Equally, the increased automation of camera technology and accessibility of image manipulation conspire to erode the need for technical expertise, and aesthetic sensibility (at the moment of exposure) that underpinned photography as an art form. Indeed, the only significant recent resurgence in aesthetic film photography – Lomography – champions the abandonment of forethought, rules and knowledge.

I am not advocating that film photography should be fine art: the snap shot is as worthy an approach as it ever was. Neither am I trying to assert that digital photography does not demand skill, nor its images qualify as an art form. My concerned is that yet another skill – photography using unforgiving film – will become lost in a world where we increasingly rely on technology to do our thinking for us. The situation is little different to saying that just because we have calculators, we should forget how to do mental arithmetic. Equally, the craft of compiling a narrative photo album is at risk of loss, in favour of viewing a jumble of images on the tiny screen of a mobile phone, which travels with us in a world where it is continually exposed to the hazards of damage and theft.

In summary, the key difference between digital and film photography is that the former often ends with a click, while the latter merely begins with the clunk of a shutter. If you are on the cusp of a decision to explore or return to film photography, my advice is take the plunge and give it a go. Film photography is an engaging hobby, even if it’s only snapshot style. Its images are more enduring, and have an increased likelihood of surviving the passage of years. When all said and done, photography is merely a process for freezing time, and capturing memories so they can be recalled and enjoyed over and over again, throughout our whole lives.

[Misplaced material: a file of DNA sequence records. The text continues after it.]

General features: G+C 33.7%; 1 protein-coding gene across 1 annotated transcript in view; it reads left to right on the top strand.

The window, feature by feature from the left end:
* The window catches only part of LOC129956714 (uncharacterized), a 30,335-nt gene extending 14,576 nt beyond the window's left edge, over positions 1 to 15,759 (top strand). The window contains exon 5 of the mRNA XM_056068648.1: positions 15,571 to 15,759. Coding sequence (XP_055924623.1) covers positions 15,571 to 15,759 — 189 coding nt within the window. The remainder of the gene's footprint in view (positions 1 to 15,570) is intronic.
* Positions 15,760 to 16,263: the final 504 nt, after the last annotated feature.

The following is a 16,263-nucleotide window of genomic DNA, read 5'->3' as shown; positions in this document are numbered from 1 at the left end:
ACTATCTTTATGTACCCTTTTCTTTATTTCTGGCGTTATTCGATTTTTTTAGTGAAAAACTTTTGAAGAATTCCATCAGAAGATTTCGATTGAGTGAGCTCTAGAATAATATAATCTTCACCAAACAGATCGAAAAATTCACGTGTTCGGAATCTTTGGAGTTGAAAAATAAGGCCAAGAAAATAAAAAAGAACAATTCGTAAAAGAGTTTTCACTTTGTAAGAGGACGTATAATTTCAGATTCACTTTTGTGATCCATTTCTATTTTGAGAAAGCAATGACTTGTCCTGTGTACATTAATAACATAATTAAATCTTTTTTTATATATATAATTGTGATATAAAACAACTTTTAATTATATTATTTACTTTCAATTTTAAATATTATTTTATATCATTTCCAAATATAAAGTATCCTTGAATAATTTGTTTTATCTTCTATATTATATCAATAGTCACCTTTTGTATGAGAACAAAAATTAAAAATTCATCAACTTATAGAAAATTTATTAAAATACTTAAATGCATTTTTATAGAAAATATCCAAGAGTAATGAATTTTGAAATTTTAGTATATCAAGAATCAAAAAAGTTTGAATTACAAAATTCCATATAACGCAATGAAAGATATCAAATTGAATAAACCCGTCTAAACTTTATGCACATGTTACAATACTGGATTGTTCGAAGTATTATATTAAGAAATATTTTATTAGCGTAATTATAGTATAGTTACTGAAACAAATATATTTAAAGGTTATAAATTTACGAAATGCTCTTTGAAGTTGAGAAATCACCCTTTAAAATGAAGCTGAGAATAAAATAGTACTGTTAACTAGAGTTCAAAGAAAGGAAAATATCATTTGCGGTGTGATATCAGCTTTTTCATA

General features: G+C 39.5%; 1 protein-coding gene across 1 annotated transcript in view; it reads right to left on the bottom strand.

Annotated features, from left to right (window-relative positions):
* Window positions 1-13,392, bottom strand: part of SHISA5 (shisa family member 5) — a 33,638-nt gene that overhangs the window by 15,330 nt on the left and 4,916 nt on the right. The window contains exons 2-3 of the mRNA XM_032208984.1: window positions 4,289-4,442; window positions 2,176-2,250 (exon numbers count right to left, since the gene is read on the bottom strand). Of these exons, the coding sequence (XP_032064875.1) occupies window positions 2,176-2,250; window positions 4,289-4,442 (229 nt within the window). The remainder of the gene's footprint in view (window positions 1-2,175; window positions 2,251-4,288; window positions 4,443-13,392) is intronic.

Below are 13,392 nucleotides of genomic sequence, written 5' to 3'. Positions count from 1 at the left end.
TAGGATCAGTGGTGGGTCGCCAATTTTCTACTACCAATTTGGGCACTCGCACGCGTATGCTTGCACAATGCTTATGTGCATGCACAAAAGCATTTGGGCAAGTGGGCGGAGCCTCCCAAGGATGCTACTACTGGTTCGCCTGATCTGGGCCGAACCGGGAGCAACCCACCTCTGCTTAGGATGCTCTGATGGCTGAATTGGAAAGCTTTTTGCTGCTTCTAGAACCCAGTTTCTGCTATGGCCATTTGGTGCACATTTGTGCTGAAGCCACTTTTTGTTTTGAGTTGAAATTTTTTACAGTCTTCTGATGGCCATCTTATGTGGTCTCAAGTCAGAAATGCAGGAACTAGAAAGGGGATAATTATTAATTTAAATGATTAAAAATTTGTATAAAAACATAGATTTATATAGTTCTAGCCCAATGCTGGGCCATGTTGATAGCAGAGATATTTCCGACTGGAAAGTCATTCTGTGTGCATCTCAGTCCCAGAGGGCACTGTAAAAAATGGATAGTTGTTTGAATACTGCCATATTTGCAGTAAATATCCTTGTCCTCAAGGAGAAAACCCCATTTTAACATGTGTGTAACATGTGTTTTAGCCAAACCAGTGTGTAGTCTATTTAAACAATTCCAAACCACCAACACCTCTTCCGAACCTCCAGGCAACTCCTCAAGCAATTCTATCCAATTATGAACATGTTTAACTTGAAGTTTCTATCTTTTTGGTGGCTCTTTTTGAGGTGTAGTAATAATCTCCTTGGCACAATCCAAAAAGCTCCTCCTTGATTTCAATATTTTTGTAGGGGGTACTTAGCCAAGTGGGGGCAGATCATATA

Photography – A Memory Preserver

Photography is used by amateurs to preserve memories of favorite times, to capture special moments, to tell stories, to send messages, and as a source of entertainment. Many mobile phones now contain cameras to facilitate such use. Photography is all about light, and as photographers, we’re constantly thinking about the light as we photograph a scene. Light dominates our thoughts during the photographic process, and light continues to be a defining element when converting your RAW captures to “real” digitalimages. Photography is an art and those of us who choose to practice the great art of street photographyought not be targeted by bullies like Blint. Many of the great artists, artists being shown in the SF MOMA itself were practitioners of street photography.